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Since the summer of 2018, Krause was in communication with then-Premier Rachel Notley’s office, providing information, including a legal opinion paper prepared by a Calgary law firm. When Notley made a televised address in December, Krause was certain Notley would talk about the Rockefeller juggernaut that has been sabotaging Alberta for a decade. “I was astonished that she didn’t even mention the Rockefellers,” Krause says. “But once I realized that organizations funded as part of the Tar Sands Campaign (Progress Alberta and Leadnow) were campaigning to defeat Jason Kenney, it made sense to me. “If Rachel Notley had called out the Rockefellers, there’s no way that organizations funded as part of the Tar Sands Campaign would have helped to get her re-elected,” she says. Krause points out that Notley did many of the things activists were calling for, including imposing an emissions cap on the oilsands and creating the world’s largest boreal forest reserve. “The elephant in the room is the geopolitics of oil,” she says. “Canada is one of the only countries in the world that can use oil without having to think about the geopolitics of the country that we’re buying it from. Europe, on the other hand, is 90 per cent dependent on Putin and the Middle East. The Americans want off Mideast oil, that’s clear. Funding the climate movement is a roundabout way to address the geopolitics of oil without having to talk about it. Since all renewables are domestic, fostering renewables inherently reduces dependency on foreign oil.” Canada, of course, has one of the largest deposits of oil in the free world. “With great privilege comes great responsibility,” Krause urges. “We have the opportunity to create wealth and use some of it to develop new technologies for addressing environmental impacts of oil while also helping to free other countries from the geopolitics of oil.” Going forward, Krause anticipates testifying at the Kenney government’s public inquiry. “I’m willing to testify under oath and I hope that Rachel Notley, Ed Whittingham, David Suzuki and Tzeporah Berman will too,” Krause says. “My hope is that Premier Kenney will beat the Rockefellers at their own game,” she offers. “They have funded a lot of work on energy efficiency and the development of electric vehicles but they still haven’t fully developed the technologies needed to substantially reduce the use of oil. As Peter Tertzakian has taught us, global oil consumption is about a thousand barrels per second (90 million barrels per day). That’s too much too fast. We need to slow down, and that means we need technologies that don’t exist yet. My hope is that Premier Kenney makes this his legacy, that he leads Canada into global energy markets and also that he funds energy ingenuity so that we can make the very best possible use of every barrel of oil that we still do need to burn.” Krause would love to see Calgary become the energy ingenuity capital of the world. “I believe in Alberta,” she says. “I appreciate the practical, hard-working spirit and the generosity of Albertans. My dad’s an Alberta farm boy. My parents taught us kids to be self-reliant and to help others. That’s my understanding of the Alberta spirit,” says Krause. An unlikely champion who’s given practically everything of herself to search out and expose B the truth. Let’s hope her fair questions get answers at Premier Kenney’s public inquiry. OE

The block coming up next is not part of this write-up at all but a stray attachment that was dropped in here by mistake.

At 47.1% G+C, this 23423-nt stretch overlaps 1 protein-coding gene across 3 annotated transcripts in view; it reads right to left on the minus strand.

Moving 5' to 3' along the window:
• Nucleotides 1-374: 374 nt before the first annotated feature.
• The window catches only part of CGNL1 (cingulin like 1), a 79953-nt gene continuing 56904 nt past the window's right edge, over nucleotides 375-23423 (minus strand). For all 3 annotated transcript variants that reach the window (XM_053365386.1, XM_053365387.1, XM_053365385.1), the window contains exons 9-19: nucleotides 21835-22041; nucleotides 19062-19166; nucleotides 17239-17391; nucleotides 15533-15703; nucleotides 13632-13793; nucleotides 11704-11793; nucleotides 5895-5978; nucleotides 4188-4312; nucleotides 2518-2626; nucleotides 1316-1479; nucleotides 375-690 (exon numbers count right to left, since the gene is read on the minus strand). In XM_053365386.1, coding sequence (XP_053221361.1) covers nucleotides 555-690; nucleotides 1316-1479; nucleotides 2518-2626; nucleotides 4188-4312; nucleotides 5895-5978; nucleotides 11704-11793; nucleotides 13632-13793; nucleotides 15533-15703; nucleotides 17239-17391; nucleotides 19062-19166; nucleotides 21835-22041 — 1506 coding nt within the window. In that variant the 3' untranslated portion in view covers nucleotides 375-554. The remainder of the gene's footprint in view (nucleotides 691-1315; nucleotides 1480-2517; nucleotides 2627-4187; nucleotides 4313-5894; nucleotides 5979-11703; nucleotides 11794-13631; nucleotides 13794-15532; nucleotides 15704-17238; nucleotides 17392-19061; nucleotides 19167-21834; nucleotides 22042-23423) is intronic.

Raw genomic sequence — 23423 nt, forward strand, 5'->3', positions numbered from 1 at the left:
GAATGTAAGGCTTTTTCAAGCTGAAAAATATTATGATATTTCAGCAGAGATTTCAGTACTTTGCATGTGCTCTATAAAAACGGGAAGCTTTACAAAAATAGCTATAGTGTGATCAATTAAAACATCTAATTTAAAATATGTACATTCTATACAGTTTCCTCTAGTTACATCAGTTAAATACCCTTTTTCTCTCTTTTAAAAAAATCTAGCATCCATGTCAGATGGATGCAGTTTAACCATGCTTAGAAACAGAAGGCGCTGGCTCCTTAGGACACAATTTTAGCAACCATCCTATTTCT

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Unlikely Champion

2004, not long after the beginning of the Iraq war, the amounts went into the millions. This coincided with a decision on the part of some of these foundations to address energy security and get the West off of Mideast oil. Back in 2004, the U.S. couldn’t even dream about going off Mideast oil without Canada on lockdown.”

David Yager | How A “Made In Alberta” Oilpatch Recovery Can Be Achieved